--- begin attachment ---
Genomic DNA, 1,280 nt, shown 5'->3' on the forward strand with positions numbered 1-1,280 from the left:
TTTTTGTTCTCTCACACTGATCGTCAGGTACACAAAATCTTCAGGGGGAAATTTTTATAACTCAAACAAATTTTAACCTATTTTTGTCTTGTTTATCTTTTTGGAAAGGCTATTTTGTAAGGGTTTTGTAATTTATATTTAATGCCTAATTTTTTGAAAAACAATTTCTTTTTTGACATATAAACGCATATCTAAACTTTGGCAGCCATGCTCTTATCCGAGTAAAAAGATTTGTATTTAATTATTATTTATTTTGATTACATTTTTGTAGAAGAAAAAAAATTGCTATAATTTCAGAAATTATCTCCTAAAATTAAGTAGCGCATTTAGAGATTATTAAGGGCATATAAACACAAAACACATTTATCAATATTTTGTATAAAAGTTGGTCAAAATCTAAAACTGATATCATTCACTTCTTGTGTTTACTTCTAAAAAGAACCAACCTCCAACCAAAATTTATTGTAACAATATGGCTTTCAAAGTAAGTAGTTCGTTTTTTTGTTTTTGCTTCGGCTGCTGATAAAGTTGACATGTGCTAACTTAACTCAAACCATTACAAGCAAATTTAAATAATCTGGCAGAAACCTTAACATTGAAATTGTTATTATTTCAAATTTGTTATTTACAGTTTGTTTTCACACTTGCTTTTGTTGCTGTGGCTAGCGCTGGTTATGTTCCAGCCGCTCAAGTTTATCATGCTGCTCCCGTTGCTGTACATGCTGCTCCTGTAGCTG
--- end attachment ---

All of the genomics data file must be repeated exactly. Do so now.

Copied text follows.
Genomic DNA, 1,280 nt, shown 5'->3' on the forward strand with positions numbered 1-1,280 from the left:
TTTTTGTTCTCTCACACTGATCGTCAGGTACACAAAATCTTCAGGGGGAAATTTTTATAACTCAAACAAATTTTAACCTATTTTTGTCTTGTTTATCTTTTTGGAAAGGCTATTTTGTAAGGGTTTTGTAATTTATATTTAATGCCTAATTTTTTGAAAAACAATTTCTTTTTTGACATATAAACGCATATCTAAACTTTGGCAGCCATGCTCTTATCCGAGTAAAAAGATTTGTATTTAATTATTATTTATTTTGATTACATTTTTGTAGAAGAAAAAAAATTGCTATAATTTCAGAAATTATCTCCTAAAATTAAGTAGCGCATTTAGAGATTATTAAGGGCATATAAACACAAAACACATTTATCAATATTTTGTATAAAAGTTGGTCAAAATCTAAAACTGATATCATTCACTTCTTGTGTTTACTTCTAAAAAGAACCAACCTCCAACCAAAATTTATTGTAACAATATGGCTTTCAAAGTAAGTAGTTCGTTTTTTTGTTTTTGCTTCGGCTGCTGATAAAGTTGACATGTGCTAACTTAACTCAAACCATTACAAGCAAATTTAAATAATCTGGCAGAAACCTTAACATTGAAATTGTTATTATTTCAAATTTGTTATTTACAGTTTGTTTTCACACTTGCTTTTGTTGCTGTGGCTAGCGCTGGTTATGTTCCAGCCGCTCAAGTTTATCATGCTGCTCCCGTTGCTGTACATGCTGCTCCTGTAGCTG